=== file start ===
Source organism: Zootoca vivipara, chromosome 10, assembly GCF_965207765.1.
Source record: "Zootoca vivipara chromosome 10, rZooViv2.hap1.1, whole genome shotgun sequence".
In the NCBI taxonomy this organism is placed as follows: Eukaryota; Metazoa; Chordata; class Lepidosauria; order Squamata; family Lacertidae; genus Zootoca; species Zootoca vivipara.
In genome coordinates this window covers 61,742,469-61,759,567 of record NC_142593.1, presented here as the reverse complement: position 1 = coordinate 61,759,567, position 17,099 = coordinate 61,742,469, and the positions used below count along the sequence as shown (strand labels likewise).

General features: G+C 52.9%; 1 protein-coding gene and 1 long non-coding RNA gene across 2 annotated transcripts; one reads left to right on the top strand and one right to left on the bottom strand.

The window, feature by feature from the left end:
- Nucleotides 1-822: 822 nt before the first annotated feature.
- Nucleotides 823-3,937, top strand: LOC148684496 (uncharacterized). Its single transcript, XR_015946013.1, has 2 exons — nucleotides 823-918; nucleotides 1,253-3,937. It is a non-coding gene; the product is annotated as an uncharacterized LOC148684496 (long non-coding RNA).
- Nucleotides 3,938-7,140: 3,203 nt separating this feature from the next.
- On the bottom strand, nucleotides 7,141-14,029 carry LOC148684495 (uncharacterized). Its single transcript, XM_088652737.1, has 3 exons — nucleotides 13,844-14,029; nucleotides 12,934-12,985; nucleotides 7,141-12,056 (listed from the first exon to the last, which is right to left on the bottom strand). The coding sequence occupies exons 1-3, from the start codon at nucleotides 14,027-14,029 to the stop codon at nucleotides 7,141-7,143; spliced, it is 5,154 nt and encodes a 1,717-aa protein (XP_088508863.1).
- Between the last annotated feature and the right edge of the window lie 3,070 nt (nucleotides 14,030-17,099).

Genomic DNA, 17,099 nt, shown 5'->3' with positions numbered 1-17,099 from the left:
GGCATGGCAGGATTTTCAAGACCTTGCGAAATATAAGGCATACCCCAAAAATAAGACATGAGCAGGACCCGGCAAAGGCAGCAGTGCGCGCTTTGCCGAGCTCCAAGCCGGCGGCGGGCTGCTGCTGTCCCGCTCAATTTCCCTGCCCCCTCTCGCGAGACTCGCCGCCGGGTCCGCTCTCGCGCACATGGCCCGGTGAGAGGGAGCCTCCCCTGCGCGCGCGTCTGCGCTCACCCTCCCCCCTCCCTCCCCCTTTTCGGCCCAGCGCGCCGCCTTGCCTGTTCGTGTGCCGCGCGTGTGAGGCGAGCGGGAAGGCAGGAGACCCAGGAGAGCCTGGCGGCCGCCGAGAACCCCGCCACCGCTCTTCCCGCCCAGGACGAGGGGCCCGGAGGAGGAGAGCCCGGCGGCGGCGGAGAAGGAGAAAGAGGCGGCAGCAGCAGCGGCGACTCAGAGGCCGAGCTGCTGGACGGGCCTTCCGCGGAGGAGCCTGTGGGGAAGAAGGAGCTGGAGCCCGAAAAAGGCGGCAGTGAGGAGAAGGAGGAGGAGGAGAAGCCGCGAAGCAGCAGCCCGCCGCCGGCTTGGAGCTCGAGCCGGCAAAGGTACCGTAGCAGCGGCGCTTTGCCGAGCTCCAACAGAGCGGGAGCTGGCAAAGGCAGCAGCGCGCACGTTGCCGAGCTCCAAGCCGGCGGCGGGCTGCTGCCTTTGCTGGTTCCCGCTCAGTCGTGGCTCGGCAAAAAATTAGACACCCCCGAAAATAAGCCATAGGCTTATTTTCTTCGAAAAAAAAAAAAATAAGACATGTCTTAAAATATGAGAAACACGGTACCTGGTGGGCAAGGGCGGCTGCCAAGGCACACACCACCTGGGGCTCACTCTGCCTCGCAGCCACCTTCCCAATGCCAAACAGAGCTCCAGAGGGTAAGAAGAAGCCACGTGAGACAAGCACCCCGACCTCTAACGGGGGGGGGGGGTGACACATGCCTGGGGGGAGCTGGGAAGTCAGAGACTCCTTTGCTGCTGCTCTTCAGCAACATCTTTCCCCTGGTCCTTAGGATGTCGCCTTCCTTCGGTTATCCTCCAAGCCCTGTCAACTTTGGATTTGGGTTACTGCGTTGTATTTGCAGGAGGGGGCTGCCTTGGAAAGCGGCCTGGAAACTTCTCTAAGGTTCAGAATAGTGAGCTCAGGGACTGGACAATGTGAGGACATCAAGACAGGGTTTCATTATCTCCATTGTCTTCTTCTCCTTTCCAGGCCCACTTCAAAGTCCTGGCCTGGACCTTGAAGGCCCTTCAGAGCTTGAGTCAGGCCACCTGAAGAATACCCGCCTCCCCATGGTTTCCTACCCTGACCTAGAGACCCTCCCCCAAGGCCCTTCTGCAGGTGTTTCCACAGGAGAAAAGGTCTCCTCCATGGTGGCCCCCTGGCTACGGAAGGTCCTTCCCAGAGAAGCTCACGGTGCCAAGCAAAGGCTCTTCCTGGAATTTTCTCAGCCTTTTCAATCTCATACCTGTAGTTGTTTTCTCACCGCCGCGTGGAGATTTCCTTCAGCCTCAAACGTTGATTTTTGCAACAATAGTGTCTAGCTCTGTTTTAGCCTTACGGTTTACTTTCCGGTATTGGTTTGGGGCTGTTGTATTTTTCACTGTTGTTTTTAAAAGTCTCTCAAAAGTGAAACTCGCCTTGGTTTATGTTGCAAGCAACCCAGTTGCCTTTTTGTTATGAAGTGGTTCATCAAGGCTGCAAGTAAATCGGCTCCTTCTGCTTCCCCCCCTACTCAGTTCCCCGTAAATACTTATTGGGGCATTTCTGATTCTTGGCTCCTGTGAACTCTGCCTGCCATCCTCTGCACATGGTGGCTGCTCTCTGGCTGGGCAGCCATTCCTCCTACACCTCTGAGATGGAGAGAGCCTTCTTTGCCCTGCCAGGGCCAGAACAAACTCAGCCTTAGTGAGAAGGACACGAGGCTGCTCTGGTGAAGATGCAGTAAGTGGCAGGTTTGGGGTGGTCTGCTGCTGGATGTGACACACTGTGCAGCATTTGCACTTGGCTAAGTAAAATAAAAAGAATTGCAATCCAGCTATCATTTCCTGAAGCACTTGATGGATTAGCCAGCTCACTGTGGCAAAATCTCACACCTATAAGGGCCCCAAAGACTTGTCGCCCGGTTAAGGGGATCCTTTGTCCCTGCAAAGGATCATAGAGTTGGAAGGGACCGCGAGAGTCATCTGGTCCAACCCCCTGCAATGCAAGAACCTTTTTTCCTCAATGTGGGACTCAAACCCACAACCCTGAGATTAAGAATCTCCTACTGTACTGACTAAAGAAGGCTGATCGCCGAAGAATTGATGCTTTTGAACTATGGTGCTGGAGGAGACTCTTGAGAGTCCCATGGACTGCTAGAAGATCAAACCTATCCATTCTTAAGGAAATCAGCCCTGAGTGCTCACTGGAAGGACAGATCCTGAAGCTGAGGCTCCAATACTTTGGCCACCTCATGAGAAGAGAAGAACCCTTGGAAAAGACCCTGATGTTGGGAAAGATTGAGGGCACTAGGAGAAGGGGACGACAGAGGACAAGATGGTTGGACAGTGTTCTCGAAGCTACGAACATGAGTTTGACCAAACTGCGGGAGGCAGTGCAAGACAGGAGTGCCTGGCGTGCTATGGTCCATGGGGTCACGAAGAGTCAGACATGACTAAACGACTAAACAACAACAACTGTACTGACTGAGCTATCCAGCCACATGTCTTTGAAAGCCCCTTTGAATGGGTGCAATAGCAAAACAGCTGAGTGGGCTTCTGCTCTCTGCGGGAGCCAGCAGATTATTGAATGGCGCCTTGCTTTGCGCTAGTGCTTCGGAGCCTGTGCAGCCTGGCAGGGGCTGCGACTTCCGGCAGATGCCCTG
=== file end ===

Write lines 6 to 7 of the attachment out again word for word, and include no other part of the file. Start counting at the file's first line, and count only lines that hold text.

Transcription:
The window, feature by feature from the left end:
- Nucleotides 1-822: 822 nt before the first annotated feature.